“Cemetery Boys,” by Aiden Thomas. Copyright 2020, Swoon Reads (344 pages, $17.99).

Content Warning: Transphobia, Blood, Death, Death of a parent, Violence

Cemetery Boys is a refreshing coming of age story with realistic issues that people face today, interwoven with a touch of magic.

We follow Yadriel as he’s just trying to find his way through a world that has a difficult time accepting him for who he is. Yadriel wants to prove once and for all that he is a real brujo, a sorcerer. Yadriel, with the help of his cousin Martiza, tries to summon their recently deceased cousin, only to be saddled with Julian Diaz, a former schoolmate with unbound energy and a surprisingly carefree attitude for being dead. While trying to solve the mysteries behind Yadriel and Martiza’s cousin’s death as well as that of Julian, Yadriel learns what being a boy and what being a brujo really means to him. All while navigating high school, family dynamics, and raging hormones.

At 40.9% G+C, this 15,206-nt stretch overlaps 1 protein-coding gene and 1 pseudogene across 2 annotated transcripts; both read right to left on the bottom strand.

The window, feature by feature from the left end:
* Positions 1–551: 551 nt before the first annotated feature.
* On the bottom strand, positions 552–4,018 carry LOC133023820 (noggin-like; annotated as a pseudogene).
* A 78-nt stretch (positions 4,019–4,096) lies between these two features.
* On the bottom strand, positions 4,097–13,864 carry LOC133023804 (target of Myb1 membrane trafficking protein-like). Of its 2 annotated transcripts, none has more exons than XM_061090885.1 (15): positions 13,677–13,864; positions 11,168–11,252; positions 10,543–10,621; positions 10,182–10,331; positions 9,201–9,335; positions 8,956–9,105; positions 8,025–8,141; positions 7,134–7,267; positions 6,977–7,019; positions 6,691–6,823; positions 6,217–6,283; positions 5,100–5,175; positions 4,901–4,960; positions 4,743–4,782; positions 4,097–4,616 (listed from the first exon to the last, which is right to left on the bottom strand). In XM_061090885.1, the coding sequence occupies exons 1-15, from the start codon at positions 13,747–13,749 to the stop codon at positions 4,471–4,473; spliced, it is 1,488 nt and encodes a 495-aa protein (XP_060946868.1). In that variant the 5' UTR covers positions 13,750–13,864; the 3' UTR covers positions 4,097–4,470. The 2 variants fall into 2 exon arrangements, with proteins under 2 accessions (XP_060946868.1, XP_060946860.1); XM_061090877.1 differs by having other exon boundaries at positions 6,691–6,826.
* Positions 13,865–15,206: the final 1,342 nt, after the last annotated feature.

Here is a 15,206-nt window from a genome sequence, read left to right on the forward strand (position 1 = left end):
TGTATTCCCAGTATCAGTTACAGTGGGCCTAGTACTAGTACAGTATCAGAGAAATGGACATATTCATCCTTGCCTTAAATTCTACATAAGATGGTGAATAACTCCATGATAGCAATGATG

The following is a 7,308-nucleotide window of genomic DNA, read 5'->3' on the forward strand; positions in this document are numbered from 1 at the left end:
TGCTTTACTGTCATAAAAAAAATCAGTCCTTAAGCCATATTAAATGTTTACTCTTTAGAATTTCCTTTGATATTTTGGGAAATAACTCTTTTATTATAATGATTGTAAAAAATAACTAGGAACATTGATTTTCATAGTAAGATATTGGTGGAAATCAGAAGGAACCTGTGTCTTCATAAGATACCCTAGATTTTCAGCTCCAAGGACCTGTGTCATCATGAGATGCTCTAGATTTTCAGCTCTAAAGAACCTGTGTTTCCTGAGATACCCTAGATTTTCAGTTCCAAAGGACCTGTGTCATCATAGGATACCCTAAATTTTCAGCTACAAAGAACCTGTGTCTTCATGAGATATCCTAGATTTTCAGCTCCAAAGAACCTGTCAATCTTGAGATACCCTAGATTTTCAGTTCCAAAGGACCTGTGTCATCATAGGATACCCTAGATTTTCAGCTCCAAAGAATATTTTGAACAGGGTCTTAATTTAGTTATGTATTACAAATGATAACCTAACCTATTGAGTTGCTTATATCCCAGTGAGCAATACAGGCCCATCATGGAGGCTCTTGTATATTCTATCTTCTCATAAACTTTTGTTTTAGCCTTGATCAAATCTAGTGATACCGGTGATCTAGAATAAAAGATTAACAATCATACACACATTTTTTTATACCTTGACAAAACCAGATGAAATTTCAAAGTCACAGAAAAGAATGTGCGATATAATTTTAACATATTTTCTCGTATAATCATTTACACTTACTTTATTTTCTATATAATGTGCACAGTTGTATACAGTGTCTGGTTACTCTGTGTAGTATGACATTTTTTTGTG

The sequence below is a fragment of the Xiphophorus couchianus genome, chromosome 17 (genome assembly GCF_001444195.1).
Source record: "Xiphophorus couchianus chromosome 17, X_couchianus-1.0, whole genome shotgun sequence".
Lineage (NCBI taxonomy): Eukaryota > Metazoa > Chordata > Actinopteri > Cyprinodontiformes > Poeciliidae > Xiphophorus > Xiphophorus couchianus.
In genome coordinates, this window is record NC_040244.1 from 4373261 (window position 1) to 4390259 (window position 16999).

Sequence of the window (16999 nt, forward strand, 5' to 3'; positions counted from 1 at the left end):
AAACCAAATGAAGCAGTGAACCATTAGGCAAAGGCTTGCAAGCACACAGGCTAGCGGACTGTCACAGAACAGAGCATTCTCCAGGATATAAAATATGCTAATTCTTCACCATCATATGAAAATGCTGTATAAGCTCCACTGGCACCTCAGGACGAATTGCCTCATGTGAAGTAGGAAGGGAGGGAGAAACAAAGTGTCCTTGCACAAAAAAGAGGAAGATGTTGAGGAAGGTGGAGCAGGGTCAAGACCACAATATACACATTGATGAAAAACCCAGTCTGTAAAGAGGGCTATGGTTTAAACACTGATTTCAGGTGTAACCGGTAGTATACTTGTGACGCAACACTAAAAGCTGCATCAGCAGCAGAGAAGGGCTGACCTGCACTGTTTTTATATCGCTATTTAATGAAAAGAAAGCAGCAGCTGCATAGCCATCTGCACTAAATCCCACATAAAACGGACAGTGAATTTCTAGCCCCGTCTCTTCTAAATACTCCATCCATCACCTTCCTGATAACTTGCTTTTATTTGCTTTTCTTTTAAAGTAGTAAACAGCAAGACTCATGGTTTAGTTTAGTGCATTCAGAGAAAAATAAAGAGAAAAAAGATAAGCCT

Thomas has done a wonderful job interweaving individual experiences with a culture that isn’t talked about enough and making the magic work without being too much. They are also able to pull from their own experiences as a member of the LGBTQ+ community and incorporate themes and issues that a lot of people face but that aren’t addressed in main stream media. Thomas is a strong advocate for diverse representation and I can’t wait to see how they tackle this next in Lost in the Never Woods and their future publications.

Kayleigh Dyer is a Library Technical Processing Assistant at May Memorial Library. Contact her at kdyer@alamancelibraries.org.